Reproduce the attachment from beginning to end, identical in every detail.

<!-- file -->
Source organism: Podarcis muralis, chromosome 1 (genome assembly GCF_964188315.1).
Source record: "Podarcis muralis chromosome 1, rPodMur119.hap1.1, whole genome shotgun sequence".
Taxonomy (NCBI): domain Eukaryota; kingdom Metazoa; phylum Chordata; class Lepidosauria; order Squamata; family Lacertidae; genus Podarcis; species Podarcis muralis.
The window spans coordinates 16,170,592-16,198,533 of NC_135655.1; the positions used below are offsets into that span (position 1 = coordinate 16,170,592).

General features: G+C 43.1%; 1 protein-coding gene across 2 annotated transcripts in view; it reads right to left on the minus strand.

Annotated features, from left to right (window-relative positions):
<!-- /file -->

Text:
Source organism: Podarcis muralis, chromosome 1 (genome assembly GCF_964188315.1).
Source record: "Podarcis muralis chromosome 1, rPodMur119.hap1.1, whole genome shotgun sequence".
Taxonomy (NCBI): domain Eukaryota; kingdom Metazoa; phylum Chordata; class Lepidosauria; order Squamata; family Lacertidae; genus Podarcis; species Podarcis muralis.
The window spans coordinates 16,170,592-16,198,533 of NC_135655.1; the positions used below are offsets into that span (position 1 = coordinate 16,170,592).

General features: G+C 43.1%; 1 protein-coding gene across 2 annotated transcripts in view; it reads right to left on the minus strand.

Annotated features, from left to right (window-relative positions):